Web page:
• These stored memories often form what survivors of PTSD refer to as triggers. So, a soldier who has returned from war, for example, may be going about their day, quite happily, then suddenly they hear a car backfire, and it can take them right back in their hippocampus to a time and a place where that noise meant danger.

PTSD is when the nervous system seems “stuck” in a state of constant alert, making the sufferer feel vulnerable and unsafe continually, or feeling like they are reliving the traumatic experience repeatedly. Often a person suffering with PTSD will report feeling stuck – and you can imagine how this would affect their everyday life.

So, what does this mean for children?  Statistics show that “75% of children will have experienced at least one trauma by the end of adolescence.” (Eleanor Leigh, Patrick Smith, Andrea Danese, South London and Maudsley NHS Foundation Trust, Now, not all young people will develop PTSD, but we can be reminded here that PTSD is the brain’s normal reaction to extremely adverse situations, only stuck on repeat; much like a record that keeps on skipping. The child may be reliving the traumatic event repeatedly.

Immediately following a traumatic event, young people will often feel:

  • frightened
  • distressed
  • in shock

Most people will show some short-term distress directly following a trauma. As the weeks and months go on, the trauma becomes less and less pertinent, and people are left with a narrative memory, which is often unpleasant, but they can talk about it and often compartmentalise it with some rational thought, maybe even a dose of humour.

In the early days following a traumatic event there are things the family can do to help the child to process these feelings of fright, distress and shock.

You might feel unsure of what to do or say when your child has suffered a trauma so here are some things which may help:

  1. Be with them and give them time. Let them talk at their own pace – it’s important not to pressure or rush them, but often just sitting next to them, showing your proximity and concern without questioning can be a huge comfort.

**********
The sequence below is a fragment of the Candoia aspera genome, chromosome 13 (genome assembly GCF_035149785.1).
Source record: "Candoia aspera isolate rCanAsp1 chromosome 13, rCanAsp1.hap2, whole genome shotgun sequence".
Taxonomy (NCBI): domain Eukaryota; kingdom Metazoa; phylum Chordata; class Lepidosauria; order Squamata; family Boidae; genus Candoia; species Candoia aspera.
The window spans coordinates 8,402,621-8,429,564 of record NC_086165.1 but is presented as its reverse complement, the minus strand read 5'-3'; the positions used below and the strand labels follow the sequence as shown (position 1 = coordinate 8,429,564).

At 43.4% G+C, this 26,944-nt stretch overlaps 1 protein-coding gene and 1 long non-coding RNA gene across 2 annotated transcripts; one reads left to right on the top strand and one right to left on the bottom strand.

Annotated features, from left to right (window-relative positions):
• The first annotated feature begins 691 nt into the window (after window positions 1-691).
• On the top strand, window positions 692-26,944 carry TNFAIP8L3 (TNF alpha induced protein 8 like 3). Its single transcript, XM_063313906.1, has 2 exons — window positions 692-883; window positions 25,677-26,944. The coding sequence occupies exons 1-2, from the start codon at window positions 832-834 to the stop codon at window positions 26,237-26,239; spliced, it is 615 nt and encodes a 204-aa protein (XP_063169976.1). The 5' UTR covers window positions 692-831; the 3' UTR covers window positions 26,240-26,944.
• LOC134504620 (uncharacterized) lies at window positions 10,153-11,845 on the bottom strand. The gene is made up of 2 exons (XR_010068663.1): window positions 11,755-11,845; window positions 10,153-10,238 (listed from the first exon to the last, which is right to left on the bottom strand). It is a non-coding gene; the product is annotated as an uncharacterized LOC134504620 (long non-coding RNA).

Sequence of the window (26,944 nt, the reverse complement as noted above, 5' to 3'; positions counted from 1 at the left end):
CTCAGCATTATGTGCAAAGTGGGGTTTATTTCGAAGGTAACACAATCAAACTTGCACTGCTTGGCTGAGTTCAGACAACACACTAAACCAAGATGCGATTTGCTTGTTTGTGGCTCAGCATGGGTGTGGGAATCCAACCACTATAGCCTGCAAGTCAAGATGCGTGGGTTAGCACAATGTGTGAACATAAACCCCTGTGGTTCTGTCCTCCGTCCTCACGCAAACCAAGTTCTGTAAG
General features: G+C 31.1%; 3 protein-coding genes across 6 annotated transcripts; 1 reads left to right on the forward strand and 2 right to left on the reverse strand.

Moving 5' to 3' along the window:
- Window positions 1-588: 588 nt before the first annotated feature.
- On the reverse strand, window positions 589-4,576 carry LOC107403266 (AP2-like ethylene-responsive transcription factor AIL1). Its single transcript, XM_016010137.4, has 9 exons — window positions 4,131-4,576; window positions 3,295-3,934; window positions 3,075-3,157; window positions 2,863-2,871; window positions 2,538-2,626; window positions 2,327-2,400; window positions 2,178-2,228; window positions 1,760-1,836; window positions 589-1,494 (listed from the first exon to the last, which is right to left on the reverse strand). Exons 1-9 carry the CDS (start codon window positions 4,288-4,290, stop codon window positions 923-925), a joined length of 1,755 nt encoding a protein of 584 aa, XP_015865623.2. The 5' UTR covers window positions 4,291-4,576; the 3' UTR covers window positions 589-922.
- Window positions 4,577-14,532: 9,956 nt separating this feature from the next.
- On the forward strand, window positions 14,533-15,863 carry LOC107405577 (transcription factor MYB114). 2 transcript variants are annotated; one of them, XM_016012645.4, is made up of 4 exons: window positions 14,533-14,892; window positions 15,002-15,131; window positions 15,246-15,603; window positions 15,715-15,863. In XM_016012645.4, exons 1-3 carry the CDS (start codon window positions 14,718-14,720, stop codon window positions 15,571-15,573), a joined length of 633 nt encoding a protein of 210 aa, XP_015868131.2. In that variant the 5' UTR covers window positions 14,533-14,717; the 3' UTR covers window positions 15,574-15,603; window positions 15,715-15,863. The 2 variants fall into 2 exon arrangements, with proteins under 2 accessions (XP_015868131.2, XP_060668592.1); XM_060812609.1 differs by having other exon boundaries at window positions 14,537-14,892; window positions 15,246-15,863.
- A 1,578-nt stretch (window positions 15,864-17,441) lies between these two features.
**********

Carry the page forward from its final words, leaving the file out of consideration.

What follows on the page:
2. Focus on listening rather than overly questioning. Respect what they are choosing to share and see any sharing as a privilege that they feel able to share with you at this point.
  3. Try repeating what they say, to show you’ve heard them. If they say, “I’m scared of roads now.” You could say, “I am hearing that you’re feeling scared of roads now. Is that right?”
  4. Understand that they may have mixed feelings. For example, accept their feelings of sadness about what has happened, and equally accept that they may feel anger, disbelief or even laughter. Sometimes without thinking, we may accidentally deny their feelings because we want to help them. For example, if they say, “I feel so guilty and bad.” We might quickly, without thinking say, “No you shouldn’t feel guilty!” but a better reaction might be to say, “It’s a normal reaction to feel guilty after an accident. I can remember once when I did…xyz…and I felt so guilty. The feeling sat there in my stomach like a lump! It turned out it wasn’t my fault at all, I just blamed myself for so long. I’ve learned from that not to feel guilty for too long and to accept that everybody makes mistakes.” When we normalise our children’s feelings and relate to it with a time when we felt that way, we can really help support their mental wellbeing.